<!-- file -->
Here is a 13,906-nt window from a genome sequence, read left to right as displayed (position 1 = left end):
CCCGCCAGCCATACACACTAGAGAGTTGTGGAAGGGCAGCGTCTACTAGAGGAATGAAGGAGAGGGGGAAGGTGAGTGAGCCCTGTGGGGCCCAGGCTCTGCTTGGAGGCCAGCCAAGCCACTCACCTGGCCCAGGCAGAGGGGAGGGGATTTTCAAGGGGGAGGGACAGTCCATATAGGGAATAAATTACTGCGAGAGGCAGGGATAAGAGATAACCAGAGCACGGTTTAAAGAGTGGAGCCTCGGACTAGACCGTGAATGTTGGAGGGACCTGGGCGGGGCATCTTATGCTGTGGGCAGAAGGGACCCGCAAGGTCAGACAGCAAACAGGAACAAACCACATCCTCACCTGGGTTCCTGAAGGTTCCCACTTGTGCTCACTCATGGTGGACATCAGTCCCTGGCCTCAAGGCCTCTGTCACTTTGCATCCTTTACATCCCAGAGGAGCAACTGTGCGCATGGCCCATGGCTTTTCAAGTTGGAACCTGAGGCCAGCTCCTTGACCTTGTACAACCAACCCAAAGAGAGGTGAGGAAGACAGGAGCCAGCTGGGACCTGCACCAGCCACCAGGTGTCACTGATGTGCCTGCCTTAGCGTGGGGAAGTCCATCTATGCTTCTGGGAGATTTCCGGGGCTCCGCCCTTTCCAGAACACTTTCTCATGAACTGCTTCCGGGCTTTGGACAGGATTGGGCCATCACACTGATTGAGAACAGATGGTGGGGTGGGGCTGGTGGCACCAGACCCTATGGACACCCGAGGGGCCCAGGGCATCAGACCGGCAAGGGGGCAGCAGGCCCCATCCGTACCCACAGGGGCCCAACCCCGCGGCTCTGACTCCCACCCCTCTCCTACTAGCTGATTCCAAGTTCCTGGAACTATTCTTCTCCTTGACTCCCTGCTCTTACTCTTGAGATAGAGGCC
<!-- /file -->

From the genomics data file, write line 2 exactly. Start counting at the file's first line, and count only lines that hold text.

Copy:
CCCGCCAGCCATACACACTAGAGAGTTGTGGAAGGGCAGCGTCTACTAGAGGAATGAAGGAGAGGGGGAAGGTGAGTGAGCCCTGTGGGGCCCAGGCTCTGCTTGGAGGCCAGCCAAGCCACTCACCTGGCCCAGGCAGAGGGGAGGGGATTTTCAAGGGGGAGGGACAGTCCATATAGGGAATAAATTACTGCGAGAGGCAGGGATAAGAGATAACCAGAGCACGGTTTAAAGAGTGGAGCCTCGGACTAGACCGTGAATGTTGGAGGGACCTGGGCGGGGCATCTTATGCTGTGGGCAGAAGGGACCCGCAAGGTCAGACAGCAAACAGGAACAAACCACATCCTCACCTGGGTTCCTGAAGGTTCCCACTTGTGCTCACTCATGGTGGACATCAGTCCCTGGCCTCAAGGCCTCTGTCACTTTGCATCCTTTACATCCCAGAGGAGCAACTGTGCGCATGGCCCATGGCTTTTCAAGTTGGAACCTGAGGCCAGCTCCTTGACCTTGTACAACCAACCCAAAGAGAGGTGAGGAAGACAGGAGCCAGCTGGGACCTGCACCAGCCACCAGGTGTCACTGATGTGCCTGCCTTAGCGTGGGGAAGTCCATCTATGCTTCTGGGAGATTTCCGGGGCTCCGCCCTTTCCAGAACACTTTCTCATGAACTGCTTCCGGGCTTTGGACAGGATTGGGCCATCACACTGATTGAGAACAGATGGTGGGGTGGGGCTGGTGGCACCAGACCCTATGGACACCCGAGGGGCCCAGGGCATCAGACCGGCAAGGGGGCAGCAGGCCCCATCCGTACCCACAGGGGCCCAACCCCGCGGCTCTGACTCCCACCCCTCTCCTACTAGCTGATTCCAAGTTCCTGGAACTATTCTTCTCCTTGACTCCCTGCTCTTACTCTTGAGATAGAGGCC